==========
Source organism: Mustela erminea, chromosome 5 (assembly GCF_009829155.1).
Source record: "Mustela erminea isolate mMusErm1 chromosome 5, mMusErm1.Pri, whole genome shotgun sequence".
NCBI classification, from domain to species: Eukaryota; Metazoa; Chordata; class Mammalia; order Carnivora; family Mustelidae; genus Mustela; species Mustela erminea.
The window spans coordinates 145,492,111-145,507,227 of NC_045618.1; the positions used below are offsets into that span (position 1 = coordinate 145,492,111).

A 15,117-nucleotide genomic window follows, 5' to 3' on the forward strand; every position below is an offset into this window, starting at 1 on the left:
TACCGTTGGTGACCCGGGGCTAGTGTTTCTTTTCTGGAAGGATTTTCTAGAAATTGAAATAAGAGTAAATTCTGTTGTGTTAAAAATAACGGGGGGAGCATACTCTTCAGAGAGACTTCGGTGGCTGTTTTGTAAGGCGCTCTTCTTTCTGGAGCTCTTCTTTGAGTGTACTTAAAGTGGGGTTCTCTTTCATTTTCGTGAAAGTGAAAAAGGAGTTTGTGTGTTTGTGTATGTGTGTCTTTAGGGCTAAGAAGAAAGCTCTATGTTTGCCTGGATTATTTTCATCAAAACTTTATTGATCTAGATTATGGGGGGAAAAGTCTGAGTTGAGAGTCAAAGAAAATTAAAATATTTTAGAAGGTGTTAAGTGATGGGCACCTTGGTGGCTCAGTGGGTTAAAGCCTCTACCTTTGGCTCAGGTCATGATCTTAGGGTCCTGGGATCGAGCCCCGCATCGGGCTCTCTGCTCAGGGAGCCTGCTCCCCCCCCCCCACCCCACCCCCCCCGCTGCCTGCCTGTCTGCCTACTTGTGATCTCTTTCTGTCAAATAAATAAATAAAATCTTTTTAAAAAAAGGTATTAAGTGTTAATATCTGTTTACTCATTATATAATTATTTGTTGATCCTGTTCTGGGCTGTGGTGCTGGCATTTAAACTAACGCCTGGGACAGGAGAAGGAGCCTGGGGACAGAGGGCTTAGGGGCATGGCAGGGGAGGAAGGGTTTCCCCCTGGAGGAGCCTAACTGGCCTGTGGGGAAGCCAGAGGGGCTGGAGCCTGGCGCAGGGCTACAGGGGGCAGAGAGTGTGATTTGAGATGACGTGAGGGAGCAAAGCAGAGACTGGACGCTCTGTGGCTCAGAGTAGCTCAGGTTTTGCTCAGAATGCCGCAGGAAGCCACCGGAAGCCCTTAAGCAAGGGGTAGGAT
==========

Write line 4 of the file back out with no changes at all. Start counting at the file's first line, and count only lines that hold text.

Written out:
The window spans coordinates 145,492,111-145,507,227 of NC_045618.1; the positions used below are offsets into that span (position 1 = coordinate 145,492,111).